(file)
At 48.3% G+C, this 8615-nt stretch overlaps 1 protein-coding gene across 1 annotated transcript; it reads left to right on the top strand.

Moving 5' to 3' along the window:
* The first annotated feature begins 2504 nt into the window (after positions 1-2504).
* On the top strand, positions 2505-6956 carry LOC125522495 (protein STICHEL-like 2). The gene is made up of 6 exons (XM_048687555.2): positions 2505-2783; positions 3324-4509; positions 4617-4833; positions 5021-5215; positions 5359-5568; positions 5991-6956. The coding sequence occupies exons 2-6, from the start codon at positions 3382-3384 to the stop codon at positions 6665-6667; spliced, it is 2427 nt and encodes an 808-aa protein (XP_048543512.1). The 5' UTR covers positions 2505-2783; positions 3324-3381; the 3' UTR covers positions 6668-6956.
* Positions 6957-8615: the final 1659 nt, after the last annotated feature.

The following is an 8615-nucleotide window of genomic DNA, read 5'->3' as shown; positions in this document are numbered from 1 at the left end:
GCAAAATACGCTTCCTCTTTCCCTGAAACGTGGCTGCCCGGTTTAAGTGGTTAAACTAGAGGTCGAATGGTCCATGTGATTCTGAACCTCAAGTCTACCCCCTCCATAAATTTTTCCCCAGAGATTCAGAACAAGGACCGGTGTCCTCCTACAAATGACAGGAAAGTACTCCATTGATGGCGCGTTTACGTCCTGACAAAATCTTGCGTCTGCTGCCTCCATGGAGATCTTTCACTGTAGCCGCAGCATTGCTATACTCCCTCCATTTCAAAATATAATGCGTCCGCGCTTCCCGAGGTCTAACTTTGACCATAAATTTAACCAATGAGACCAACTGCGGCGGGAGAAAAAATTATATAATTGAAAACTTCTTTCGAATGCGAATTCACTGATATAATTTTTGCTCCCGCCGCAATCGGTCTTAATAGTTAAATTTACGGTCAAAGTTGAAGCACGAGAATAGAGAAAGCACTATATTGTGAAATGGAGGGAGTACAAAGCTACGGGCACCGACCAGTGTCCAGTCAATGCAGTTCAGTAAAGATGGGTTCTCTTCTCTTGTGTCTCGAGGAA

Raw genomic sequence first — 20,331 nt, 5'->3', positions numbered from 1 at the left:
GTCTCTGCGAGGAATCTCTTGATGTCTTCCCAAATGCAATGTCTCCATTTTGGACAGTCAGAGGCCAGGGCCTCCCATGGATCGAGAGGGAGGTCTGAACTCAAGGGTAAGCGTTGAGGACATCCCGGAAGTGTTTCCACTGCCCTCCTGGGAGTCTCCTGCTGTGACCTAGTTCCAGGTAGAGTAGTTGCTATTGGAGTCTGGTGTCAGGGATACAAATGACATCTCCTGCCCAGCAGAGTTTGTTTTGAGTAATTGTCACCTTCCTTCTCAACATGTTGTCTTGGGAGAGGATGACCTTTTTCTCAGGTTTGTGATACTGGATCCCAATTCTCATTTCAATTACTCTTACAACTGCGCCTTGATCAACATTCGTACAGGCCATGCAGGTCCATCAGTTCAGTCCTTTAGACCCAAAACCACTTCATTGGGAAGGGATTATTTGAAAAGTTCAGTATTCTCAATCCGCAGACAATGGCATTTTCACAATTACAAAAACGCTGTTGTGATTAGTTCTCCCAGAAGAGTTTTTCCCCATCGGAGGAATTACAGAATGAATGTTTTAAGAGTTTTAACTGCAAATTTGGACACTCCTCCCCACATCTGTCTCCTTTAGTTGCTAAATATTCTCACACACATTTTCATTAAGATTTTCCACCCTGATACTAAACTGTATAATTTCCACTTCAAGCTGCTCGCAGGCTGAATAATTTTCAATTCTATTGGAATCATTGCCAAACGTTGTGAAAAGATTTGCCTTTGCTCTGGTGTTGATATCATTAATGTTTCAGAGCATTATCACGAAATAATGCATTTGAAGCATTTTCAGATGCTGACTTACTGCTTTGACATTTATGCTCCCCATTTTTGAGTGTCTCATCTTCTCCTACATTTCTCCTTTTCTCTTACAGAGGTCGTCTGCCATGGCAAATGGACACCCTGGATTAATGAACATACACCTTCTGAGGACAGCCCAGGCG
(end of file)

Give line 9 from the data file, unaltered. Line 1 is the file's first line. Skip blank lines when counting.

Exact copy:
GTCTCTGCGAGGAATCTCTTGATGTCTTCCCAAATGCAATGTCTCCATTTTGGACAGTCAGAGGCCAGGGCCTCCCATGGATCGAGAGGGAGGTCTGAACTCAAGGGTAAGCGTTGAGGACATCCCGGAAGTGTTTCCACTGCCCTCCTGGGAGTCTCCTGCTGTGACCTAGTTCCAGGTAGAGTAGTTGCTATTGGAGTCTGGTGTCAGGGATACAAATGACATCTCCTGCCCAGCAGAGTTTGTTTTGAGTAATTGTCACCTTCCTTCTCAACATGTTGTCTTGGGAGAGGATGACCTTTTTCTCAGGTTTGTGATACTGGATCCCAATTCTCATTTCAATTACTCTTACAACTGCGCCTTGATCAACATTCGTACAGGCCATGCAGGTCCATCAGTTCAGTCCTTTAGACCCAAAACCACTTCATTGGGAAGGGATTATTTGAAAAGTTCAGTATTCTCAATCCGCAGACAATGGCATTTTCACAATTACAAAAACGCTGTTGTGATTAGTTCTCCCAGAAGAGTTTTTCCCCATCGGAGGAATTACAGAATGAATGTTTTAAGAGTTTTAACTGCAAATTTGGACACTCCTCCCCACATCTGTCTCCTTTAGTTGCTAAATATTCTCACACACATTTTCATTAAGATTTTCCACCCTGATACTAAACTGTATAATTTCCACTTCAAGCTGCTCGCAGGCTGAATAATTTTCAATTCTATTGGAATCATTGCCAAACGTTGTGAAAAGATTTGCCTTTGCTCTGGTGTTGATATCATTAATGTTTCAGAGCATTATCACGAAATAATGCATTTGAAGCATTTTCAGATGCTGACTTACTGCTTTGACATTTATGCTCCCCATTTTTGAGTGTCTCATCTTCTCCTACATTTCTCCTTTTCTCTTACAGAGGTCGTCTGCCATGGCAAATGGACACCCTGGATTAATGAACATACACCTTCTGAGGACAGCCCAGGCG